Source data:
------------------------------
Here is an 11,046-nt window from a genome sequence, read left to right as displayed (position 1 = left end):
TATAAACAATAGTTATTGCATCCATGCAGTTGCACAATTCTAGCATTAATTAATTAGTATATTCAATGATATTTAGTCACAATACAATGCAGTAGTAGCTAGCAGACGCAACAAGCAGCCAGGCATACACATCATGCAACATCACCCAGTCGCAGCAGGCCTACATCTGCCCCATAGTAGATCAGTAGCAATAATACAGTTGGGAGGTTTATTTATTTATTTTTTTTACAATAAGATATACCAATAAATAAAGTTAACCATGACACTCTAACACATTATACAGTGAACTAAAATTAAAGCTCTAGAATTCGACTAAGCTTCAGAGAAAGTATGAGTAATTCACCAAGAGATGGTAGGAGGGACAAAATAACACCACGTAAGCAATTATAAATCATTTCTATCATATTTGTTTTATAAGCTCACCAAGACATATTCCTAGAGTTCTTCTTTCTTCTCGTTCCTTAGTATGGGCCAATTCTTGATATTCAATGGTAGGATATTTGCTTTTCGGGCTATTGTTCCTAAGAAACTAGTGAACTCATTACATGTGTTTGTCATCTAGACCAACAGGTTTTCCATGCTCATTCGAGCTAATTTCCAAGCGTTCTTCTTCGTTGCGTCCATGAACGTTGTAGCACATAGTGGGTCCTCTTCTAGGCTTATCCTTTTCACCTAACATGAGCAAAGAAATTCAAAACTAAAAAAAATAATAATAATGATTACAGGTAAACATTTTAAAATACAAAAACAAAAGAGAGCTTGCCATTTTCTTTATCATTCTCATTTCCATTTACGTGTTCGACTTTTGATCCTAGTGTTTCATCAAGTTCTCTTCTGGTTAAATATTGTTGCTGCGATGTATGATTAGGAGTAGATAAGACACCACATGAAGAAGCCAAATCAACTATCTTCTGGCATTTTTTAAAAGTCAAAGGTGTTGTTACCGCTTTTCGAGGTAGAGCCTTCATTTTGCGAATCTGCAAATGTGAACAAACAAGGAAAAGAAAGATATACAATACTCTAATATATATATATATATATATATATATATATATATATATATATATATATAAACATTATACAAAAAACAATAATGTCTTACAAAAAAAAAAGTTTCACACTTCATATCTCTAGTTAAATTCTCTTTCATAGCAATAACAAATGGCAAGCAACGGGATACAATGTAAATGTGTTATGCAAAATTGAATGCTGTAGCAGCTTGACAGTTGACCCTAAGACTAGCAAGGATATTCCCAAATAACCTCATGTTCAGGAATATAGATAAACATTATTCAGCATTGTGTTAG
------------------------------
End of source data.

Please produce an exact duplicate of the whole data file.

Here is an 11,046-nt window from a genome sequence, read left to right as displayed (position 1 = left end):
TATAAACAATAGTTATTGCATCCATGCAGTTGCACAATTCTAGCATTAATTAATTAGTATATTCAATGATATTTAGTCACAATACAATGCAGTAGTAGCTAGCAGACGCAACAAGCAGCCAGGCATACACATCATGCAACATCACCCAGTCGCAGCAGGCCTACATCTGCCCCATAGTAGATCAGTAGCAATAATACAGTTGGGAGGTTTATTTATTTATTTTTTTTACAATAAGATATACCAATAAATAAAGTTAACCATGACACTCTAACACATTATACAGTGAACTAAAATTAAAGCTCTAGAATTCGACTAAGCTTCAGAGAAAGTATGAGTAATTCACCAAGAGATGGTAGGAGGGACAAAATAACACCACGTAAGCAATTATAAATCATTTCTATCATATTTGTTTTATAAGCTCACCAAGACATATTCCTAGAGTTCTTCTTTCTTCTCGTTCCTTAGTATGGGCCAATTCTTGATATTCAATGGTAGGATATTTGCTTTTCGGGCTATTGTTCCTAAGAAACTAGTGAACTCATTACATGTGTTTGTCATCTAGACCAACAGGTTTTCCATGCTCATTCGAGCTAATTTCCAAGCGTTCTTCTTCGTTGCGTCCATGAACGTTGTAGCACATAGTGGGTCCTCTTCTAGGCTTATCCTTTTCACCTAACATGAGCAAAGAAATTCAAAACTAAAAAAAATAATAATAATGATTACAGGTAAACATTTTAAAATACAAAAACAAAAGAGAGCTTGCCATTTTCTTTATCATTCTCATTTCCATTTACGTGTTCGACTTTTGATCCTAGTGTTTCATCAAGTTCTCTTCTGGTTAAATATTGTTGCTGCGATGTATGATTAGGAGTAGATAAGACACCACATGAAGAAGCCAAATCAACTATCTTCTGGCATTTTTTAAAAGTCAAAGGTGTTGTTACCGCTTTTCGAGGTAGAGCCTTCATTTTGCGAATCTGCAAATGTGAACAAACAAGGAAAAGAAAGATATACAATACTCTAATATATATATATATATATATATATATATATATATATATATATATATATAAACATTATACAAAAAACAATAATGTCTTACAAAAAAAAAAGTTTCACACTTCATATCTCTAGTTAAATTCTCTTTCATAGCAATAACAAATGGCAAGCAACGGGATACAATGTAAATGTGTTATGCAAAATTGAATGCTGTAGCAGCTTGACAGTTGACCCTAAGACTAGCAAGGATATTCCCAAATAACCTCATGTTCAGGAATATAGATAAACATTATTCAGCATTGTGTTAG